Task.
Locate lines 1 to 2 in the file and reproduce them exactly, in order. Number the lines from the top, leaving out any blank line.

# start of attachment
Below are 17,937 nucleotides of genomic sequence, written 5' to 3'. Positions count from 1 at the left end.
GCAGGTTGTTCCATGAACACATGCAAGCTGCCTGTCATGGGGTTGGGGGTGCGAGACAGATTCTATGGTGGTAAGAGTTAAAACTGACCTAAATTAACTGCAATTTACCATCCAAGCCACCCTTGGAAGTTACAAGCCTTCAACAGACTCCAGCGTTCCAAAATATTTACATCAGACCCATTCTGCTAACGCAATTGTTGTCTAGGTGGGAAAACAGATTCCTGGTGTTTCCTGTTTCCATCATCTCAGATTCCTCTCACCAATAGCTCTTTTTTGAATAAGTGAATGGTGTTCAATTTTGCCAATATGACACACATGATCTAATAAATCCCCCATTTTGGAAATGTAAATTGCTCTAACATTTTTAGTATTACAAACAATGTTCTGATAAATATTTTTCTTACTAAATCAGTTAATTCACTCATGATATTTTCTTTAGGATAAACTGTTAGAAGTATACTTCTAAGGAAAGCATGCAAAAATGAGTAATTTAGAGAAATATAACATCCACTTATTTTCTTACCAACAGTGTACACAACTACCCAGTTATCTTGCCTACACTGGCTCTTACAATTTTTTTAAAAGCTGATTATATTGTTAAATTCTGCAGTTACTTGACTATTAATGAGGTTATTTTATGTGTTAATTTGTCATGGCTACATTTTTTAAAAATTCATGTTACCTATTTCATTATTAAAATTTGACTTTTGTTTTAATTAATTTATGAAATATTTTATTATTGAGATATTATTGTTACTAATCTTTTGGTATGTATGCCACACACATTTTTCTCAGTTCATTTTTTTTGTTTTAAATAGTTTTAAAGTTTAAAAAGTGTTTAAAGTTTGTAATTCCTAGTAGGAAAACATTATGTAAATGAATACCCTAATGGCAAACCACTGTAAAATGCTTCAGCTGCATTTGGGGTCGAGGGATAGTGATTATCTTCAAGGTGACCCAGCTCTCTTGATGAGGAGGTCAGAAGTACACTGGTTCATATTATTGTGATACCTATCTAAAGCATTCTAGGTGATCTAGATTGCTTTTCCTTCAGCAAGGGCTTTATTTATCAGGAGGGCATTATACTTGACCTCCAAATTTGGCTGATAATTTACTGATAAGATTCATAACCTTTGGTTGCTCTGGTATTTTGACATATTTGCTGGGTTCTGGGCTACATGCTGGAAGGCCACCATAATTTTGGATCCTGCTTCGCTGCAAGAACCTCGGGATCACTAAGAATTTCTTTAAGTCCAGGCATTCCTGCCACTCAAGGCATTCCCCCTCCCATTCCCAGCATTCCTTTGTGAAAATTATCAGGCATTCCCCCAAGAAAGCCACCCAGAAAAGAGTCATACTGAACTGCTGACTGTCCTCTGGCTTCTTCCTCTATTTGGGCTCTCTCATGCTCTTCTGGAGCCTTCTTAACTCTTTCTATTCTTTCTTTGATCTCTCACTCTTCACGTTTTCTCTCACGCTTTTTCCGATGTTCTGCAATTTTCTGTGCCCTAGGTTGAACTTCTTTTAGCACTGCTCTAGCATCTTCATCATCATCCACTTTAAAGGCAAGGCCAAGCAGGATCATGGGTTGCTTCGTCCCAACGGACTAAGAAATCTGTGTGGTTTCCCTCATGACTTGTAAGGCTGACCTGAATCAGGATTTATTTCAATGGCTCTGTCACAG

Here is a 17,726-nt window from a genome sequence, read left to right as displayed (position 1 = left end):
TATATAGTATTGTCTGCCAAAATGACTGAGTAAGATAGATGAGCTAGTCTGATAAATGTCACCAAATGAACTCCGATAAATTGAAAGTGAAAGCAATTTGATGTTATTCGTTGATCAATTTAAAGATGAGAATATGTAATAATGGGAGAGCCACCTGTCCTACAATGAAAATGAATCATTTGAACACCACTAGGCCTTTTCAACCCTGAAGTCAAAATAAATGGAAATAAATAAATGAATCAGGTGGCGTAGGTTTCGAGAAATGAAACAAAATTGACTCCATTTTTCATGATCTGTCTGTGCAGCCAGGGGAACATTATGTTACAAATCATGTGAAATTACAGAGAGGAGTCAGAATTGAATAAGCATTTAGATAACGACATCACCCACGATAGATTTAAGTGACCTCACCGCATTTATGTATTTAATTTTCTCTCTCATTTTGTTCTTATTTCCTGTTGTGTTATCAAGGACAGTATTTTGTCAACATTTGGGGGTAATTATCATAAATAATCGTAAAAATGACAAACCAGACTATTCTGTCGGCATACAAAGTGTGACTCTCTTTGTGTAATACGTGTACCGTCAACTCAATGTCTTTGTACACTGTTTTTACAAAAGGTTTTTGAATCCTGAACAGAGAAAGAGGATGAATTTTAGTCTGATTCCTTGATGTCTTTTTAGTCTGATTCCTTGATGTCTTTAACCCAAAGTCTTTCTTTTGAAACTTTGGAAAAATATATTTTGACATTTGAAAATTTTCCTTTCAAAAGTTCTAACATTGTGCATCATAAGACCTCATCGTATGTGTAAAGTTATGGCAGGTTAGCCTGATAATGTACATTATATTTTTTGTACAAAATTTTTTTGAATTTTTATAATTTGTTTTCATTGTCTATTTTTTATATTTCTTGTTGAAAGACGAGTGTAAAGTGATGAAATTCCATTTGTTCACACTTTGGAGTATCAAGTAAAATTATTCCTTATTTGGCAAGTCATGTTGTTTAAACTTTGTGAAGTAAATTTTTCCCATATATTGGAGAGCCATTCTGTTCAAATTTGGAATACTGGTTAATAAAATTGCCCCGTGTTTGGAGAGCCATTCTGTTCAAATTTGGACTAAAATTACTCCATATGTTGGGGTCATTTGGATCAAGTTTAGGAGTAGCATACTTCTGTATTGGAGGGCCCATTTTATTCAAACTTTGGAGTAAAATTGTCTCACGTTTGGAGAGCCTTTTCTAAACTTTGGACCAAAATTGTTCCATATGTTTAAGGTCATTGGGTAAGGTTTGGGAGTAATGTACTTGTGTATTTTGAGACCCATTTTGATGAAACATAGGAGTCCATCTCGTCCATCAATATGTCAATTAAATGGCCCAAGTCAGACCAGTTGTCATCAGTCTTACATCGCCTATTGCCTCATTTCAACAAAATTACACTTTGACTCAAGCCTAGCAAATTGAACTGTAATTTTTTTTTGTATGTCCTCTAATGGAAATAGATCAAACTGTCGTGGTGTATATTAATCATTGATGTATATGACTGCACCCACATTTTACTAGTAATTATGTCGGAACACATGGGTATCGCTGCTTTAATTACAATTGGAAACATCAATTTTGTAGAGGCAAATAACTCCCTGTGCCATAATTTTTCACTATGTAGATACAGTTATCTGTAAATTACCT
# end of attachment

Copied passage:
Below are 17,937 nucleotides of genomic sequence, written 5' to 3'. Positions count from 1 at the left end.
GCAGGTTGTTCCATGAACACATGCAAGCTGCCTGTCATGGGGTTGGGGGTGCGAGACAGATTCTATGGTGGTAAGAGTTAAAACTGACCTAAATTAACTGCAATTTACCATCCAAGCCACCCTTGGAAGTTACAAGCCTTCAACAGACTCCAGCGTTCCAAAATATTTACATCAGACCCATTCTGCTAACGCAATTGTTGTCTAGGTGGGAAAACAGATTCCTGGTGTTTCCTGTTTCCATCATCTCAGATTCCTCTCACCAATAGCTCTTTTTTGAATAAGTGAATGGTGTTCAATTTTGCCAATATGACACACATGATCTAATAAATCCCCCATTTTGGAAATGTAAATTGCTCTAACATTTTTAGTATTACAAACAATGTTCTGATAAATATTTTTCTTACTAAATCAGTTAATTCACTCATGATATTTTCTTTAGGATAAACTGTTAGAAGTATACTTCTAAGGAAAGCATGCAAAAATGAGTAATTTAGAGAAATATAACATCCACTTATTTTCTTACCAACAGTGTACACAACTACCCAGTTATCTTGCCTACACTGGCTCTTACAATTTTTTTAAAAGCTGATTATATTGTTAAATTCTGCAGTTACTTGACTATTAATGAGGTTATTTTATGTGTTAATTTGTCATGGCTACATTTTTTAAAAATTCATGTTACCTATTTCATTATTAAAATTTGACTTTTGTTTTAATTAATTTATGAAATATTTTATTATTGAGATATTATTGTTACTAATCTTTTGGTATGTATGCCACACACATTTTTCTCAGTTCATTTTTTTTGTTTTAAATAGTTTTAAAGTTTAAAAAGTGTTTAAAGTTTGTAATTCCTAGTAGGAAAACATTATGTAAATGAATACCCTAATGGCAAACCACTGTAAAATGCTTCAGCTGCATTTGGGGTCGAGGGATAGTGATTATCTTCAAGGTGACCCAGCTCTCTTGATGAGGAGGTCAGAAGTACACTGGTTCATATTATTGTGATACCTATCTAAAGCATTCTAGGTGATCTAGATTGCTTTTCCTTCAGCAAGGGCTTTATTTATCAGGAGGGCATTATACTTGACCTCCAAATTTGGCTGATAATTTACTGATAAGATTCATAACCTTTGGTTGCTCTGGTATTTTGACATATTTGCTGGGTTCTGGGCTACATGCTGGAAGGCCACCATAATTTTGGATCCTGCTTCGCTGCAAGAACCTCGGGATCACTAAGAATTTCTTTAAGTCCAGGCATTCCTGCCACTCAAGGCATTCCCCCTCCCATTCCCAGCATTCCTTTGTGAAAATTATCAGGCATTCCCCCAAGAAAGCCACCCAGAAAAGAGTCATACTGAACTGCTGACTGTCCTCTGGCTTCTTCCTCTATTTGGGCTCTCTCATGCTCTTCTGGAGCCTTCTTAACTCTTTCTATTCTTTCTTTGATCTCTCACTCTTCACGTTTTCTCTCACGCTTTTTCCGATGTTCTGCAATTTTCTGTGCCCTAGGTTGAACTTCTTTTAGCACTGCTCTAGCATCTTCATCATCATCCACTTTAAAGGCAAGGCCAAGCAGGATCATGGGTTGCTTCGTCCCAACGGACTAAGAAATCTGTGTGGTTTCCCTCATGACTTGTAAGGCTGACCTGAATCAGGATTTATTTCAATGGCTCTGTCACAG